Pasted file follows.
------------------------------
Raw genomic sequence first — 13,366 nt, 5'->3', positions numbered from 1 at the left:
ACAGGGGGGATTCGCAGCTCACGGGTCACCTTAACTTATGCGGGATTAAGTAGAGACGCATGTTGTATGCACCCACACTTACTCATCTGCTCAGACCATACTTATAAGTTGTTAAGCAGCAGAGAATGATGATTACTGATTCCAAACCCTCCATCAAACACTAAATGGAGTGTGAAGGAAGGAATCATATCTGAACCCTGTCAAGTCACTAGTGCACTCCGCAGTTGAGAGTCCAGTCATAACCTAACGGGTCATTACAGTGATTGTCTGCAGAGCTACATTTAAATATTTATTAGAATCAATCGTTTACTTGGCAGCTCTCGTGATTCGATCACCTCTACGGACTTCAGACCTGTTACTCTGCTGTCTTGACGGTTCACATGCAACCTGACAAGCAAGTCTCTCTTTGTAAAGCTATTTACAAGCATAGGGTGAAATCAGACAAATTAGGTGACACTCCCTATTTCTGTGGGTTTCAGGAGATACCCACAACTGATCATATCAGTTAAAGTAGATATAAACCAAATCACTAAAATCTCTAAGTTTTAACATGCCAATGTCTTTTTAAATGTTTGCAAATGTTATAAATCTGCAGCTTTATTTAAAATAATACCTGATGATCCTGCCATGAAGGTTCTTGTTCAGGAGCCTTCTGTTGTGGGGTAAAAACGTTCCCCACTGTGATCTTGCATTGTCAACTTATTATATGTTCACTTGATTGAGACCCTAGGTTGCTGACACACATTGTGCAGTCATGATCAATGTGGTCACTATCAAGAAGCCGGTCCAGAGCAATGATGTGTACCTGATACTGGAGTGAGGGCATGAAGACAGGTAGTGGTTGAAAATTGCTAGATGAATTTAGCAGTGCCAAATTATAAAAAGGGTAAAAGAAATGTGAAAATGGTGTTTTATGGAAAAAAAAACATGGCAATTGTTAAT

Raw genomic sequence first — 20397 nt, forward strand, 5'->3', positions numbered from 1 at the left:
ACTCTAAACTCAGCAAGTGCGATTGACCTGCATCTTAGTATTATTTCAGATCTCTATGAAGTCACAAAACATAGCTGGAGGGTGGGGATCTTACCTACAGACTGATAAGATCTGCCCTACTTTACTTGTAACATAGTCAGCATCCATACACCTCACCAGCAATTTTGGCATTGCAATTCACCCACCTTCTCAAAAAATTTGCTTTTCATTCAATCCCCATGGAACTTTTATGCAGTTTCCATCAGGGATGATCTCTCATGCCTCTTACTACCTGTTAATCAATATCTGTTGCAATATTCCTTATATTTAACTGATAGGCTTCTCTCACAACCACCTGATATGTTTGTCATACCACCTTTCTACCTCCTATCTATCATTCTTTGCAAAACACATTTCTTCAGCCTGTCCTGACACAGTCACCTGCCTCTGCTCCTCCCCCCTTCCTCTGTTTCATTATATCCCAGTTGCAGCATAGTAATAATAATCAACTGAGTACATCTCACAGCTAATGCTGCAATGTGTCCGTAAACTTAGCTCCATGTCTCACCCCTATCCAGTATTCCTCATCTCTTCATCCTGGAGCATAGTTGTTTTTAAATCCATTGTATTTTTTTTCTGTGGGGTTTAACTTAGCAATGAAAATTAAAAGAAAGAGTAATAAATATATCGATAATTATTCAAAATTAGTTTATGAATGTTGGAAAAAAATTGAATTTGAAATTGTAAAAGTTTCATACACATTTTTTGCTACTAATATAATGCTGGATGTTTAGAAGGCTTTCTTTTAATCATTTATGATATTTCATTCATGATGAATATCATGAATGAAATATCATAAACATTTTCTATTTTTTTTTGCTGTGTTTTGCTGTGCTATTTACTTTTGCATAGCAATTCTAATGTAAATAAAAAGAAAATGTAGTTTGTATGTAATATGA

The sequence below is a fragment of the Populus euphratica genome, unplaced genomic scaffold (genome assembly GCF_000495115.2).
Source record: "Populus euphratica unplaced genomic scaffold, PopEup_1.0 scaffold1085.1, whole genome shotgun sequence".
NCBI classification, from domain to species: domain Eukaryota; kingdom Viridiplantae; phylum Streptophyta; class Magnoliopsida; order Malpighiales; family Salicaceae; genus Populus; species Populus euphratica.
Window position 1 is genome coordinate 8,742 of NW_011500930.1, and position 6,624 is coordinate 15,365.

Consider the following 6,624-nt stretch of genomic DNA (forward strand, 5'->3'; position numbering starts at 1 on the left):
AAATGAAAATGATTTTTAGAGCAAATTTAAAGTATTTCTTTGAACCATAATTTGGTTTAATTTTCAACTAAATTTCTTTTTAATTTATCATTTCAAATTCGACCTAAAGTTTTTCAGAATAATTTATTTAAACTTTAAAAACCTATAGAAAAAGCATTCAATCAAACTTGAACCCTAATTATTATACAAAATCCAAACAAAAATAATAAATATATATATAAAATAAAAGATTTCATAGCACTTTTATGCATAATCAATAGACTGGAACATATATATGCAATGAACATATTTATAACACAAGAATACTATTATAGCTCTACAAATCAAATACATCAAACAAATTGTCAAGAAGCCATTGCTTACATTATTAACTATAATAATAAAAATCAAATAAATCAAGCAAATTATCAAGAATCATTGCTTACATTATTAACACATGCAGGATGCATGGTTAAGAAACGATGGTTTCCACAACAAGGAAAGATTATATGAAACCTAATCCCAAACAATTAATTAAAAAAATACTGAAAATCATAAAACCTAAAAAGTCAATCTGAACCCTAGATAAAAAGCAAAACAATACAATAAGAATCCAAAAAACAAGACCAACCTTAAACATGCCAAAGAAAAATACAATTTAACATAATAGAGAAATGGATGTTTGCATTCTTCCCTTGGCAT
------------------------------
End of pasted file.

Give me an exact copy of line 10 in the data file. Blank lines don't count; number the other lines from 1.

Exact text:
AAATGAAAATGATTTTTAGAGCAAATTTAAAGTATTTCTTTGAACCATAATTTGGTTTAATTTTCAACTAAATTTCTTTTTAATTTATCATTTCAAATTCGACCTAAAGTTTTTCAGAATAATTTATTTAAACTTTAAAAACCTATAGAAAAAGCATTCAATCAAACTTGAACCCTAATTATTATACAAAATCCAAACAAAAATAATAAATATATATATAAAATAAAAGATTTCATAGCACTTTTATGCATAATCAATAGACTGGAACATATATATGCAATGAACATATTTATAACACAAGAATACTATTATAGCTCTACAAATCAAATACATCAAACAAATTGTCAAGAAGCCATTGCTTACATTATTAACTATAATAATAAAAATCAAATAAATCAAGCAAATTATCAAGAATCATTGCTTACATTATTAACACATGCAGGATGCATGGTTAAGAAACGATGGTTTCCACAACAAGGAAAGATTATATGAAACCTAATCCCAAACAATTAATTAAAAAAATACTGAAAATCATAAAACCTAAAAAGTCAATCTGAACCCTAGATAAAAAGCAAAACAATACAATAAGAATCCAAAAAACAAGACCAACCTTAAACATGCCAAAGAAAAATACAATTTAACATAATAGAGAAATGGATGTTTGCATTCTTCCCTTGGCAT